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#DontTellMeHowToDress: Water Guns, Gr*ping, and Governments

Updated: Mar 4

English Version

TW: mentions of sexual assault

Dear Asian Youth,

It’s summer. April 13th, Songkran Day, to be precise. People swarm the narrow streets of Bangkok, from Silom to Khao San Road, bodies sizzling and melting in the weather. Water guns, hoses and buckets splash, and spray. The whole country goes enthusiastically haywire. Hands and fingers go everywhere. It’s Thai New Year’s day; people are happy and ecstatic. But if happiness blinds the crowd, how elusive can touching, groping, and sexual assault be?

(Note that the previous sentence is a rhetorical question, but most of you know that answer to it, and the statistics are below.)

The topic of sexual assault during the annual Songkran Festival has hardly ever been acknowledged. The festival is viewed as a joyful and euphoric one, but it is also notorious for having fingers, hands and other body parts go in wrong and unwanted places. These sordid actions are intentionally excluded from conversations not because it’s elusive, but because it goes unnoticed by the general public.

During the exhaustive aftermath of the festival, women swarm the police stations. (Note that not all victims of sexual assault report their cases). The government, rooted with a deeply misogynist values, decides to see Songkran’s sexual assault cases as a crucial issue. Since they have an obligation to care about this, the government decides that they need to take action. Then, there’s an announcement. And all over the papers is the government’s stance on the horrors of Songkran Day. (Copied Verbatim)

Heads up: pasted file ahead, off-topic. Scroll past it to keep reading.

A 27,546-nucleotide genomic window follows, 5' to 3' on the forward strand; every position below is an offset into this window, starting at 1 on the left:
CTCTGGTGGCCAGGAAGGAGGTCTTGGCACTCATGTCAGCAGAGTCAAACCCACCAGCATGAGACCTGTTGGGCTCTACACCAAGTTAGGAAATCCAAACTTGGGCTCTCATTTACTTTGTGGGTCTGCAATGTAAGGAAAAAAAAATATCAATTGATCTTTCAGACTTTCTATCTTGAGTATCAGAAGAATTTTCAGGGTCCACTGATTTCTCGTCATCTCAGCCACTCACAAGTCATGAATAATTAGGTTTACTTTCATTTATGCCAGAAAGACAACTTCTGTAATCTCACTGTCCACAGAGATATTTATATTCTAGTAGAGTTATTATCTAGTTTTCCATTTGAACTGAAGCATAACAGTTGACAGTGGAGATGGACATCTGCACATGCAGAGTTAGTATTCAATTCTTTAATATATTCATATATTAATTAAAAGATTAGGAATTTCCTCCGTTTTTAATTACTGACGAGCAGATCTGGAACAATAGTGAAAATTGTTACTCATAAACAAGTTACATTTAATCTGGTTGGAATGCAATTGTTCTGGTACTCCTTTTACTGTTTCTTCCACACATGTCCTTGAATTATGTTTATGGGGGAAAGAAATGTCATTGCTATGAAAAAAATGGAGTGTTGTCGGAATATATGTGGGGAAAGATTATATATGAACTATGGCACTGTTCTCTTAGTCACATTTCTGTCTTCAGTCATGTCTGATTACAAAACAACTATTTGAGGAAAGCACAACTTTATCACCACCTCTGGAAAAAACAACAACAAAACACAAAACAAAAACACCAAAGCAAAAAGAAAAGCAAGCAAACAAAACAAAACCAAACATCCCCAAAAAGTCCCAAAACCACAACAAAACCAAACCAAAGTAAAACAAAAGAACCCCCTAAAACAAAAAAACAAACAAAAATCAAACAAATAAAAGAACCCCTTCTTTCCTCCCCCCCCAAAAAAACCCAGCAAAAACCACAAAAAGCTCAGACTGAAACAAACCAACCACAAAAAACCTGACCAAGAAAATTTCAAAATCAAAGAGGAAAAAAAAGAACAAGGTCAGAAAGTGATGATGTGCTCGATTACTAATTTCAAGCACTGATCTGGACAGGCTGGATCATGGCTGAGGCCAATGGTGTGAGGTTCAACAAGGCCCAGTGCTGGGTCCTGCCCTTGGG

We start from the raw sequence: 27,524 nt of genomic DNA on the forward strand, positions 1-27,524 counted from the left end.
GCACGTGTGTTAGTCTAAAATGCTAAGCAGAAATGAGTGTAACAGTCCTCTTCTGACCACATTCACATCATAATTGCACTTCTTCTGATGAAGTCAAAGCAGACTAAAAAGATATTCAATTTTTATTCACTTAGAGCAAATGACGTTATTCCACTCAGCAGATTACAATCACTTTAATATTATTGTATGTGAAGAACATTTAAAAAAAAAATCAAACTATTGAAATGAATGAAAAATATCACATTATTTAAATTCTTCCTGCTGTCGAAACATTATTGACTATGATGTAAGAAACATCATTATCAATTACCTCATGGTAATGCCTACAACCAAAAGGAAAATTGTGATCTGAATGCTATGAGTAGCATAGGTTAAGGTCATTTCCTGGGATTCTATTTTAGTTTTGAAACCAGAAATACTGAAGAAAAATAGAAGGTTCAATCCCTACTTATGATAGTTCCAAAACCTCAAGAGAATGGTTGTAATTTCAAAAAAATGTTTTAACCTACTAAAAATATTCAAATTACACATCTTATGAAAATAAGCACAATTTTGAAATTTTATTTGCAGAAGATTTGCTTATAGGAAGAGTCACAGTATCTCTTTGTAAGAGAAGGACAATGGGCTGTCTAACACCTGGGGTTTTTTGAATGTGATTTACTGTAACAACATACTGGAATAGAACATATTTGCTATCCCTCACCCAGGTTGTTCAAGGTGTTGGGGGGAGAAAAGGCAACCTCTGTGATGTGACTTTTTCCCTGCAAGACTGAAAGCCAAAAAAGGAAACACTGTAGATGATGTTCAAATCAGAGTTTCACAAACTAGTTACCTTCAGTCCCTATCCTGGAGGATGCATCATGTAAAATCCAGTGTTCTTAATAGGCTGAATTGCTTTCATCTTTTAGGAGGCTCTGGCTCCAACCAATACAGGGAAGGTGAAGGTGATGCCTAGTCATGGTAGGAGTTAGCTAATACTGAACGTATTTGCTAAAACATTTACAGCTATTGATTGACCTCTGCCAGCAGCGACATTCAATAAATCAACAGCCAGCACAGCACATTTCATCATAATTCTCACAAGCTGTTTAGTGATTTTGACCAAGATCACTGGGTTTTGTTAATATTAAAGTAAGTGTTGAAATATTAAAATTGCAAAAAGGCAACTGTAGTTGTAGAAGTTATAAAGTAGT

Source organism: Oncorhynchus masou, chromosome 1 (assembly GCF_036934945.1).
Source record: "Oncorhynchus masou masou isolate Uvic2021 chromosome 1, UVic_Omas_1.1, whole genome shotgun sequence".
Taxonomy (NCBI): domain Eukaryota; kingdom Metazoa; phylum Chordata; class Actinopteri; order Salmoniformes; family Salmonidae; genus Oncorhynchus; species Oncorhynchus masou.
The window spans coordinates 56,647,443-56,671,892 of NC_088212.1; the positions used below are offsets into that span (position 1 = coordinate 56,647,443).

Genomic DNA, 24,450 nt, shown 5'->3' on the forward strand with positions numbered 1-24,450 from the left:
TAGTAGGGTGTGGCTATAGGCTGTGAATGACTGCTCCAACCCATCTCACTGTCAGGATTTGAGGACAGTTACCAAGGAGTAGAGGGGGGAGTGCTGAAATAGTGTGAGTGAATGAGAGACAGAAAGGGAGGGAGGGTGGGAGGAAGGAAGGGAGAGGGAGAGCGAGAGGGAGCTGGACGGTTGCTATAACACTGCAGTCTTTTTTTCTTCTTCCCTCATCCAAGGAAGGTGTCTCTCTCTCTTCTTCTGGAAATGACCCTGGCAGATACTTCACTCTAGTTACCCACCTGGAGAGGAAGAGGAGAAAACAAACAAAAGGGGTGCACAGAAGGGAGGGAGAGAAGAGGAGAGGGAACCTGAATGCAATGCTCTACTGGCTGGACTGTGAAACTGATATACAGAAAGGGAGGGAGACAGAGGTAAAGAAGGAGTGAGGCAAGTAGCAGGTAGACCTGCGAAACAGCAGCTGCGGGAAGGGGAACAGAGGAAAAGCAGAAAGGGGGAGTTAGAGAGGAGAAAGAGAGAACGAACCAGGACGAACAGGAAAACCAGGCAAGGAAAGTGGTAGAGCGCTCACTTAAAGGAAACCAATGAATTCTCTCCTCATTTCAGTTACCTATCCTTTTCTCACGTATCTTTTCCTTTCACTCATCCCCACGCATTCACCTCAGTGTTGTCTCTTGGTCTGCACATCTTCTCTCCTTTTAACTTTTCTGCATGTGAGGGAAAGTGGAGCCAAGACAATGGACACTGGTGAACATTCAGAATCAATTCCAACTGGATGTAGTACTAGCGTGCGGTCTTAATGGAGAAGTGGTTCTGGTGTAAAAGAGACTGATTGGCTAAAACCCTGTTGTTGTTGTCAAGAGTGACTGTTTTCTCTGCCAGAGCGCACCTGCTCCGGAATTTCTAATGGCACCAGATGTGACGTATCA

BANGKOK POST: Don’t Dress Sexy, Says Government.

THE PHUKET NEWS: Don’t Dress Sexy, Says Government.

THAILAND NEWS: Don’t Dress Sexy, Says Government.

A myriad of Thai news outlets and studies prove that these actions occur more often than people think. They happen to more than half of the women at the festival, but they are ignorantly disregarded. A study shows that sixty percent of women who responded to a survey said that they were sexually harassed and assaulted during the Songkran Festival. And when an infinitesimal amount these cases are reported, authorities point their accusative fingers at the victim and use their fashion choices to justify their trauma.

The sexist problem-solving and conclusions don’t end here. Previously, the Thai government decided that banning “sexy dance moves,” “sexy pants” and “sexy muscles” would dramatically eradicate the existence of all sex crimes. And instead of arresting and fining those who commit sex crimes, people, mainly women, will be fined and arrested for publicizing their “sexy” dance moves and clothing.

Victim-blaming also exists outside the Songkran Festival. It is a recurring theme in sexual harassment conversations in several ASEAN (Association of Southeast Asian nation) countries. And a journalist for a renowned news outlet from Bangkok, The Nation, stated in an opinion article that, no sex crime case has ever gone to court, and legally, “sexual harassment doesn’t exist in Thailand.” Furthermore, the journalist also advised Thai women to either tolerate the unwanted sexual actions or quit their jobs if a coworker or boss sexually harasses them.

But the Thai government has underestimated the potential of women by believing that the release of poorly PR-ed headlines and lackluster problem-solving can silence half of the Thai population. And the current of these sexist and victim-blaming notions prompted the genesis of a nationwide campaign titled: #DontTellMeHowToDress.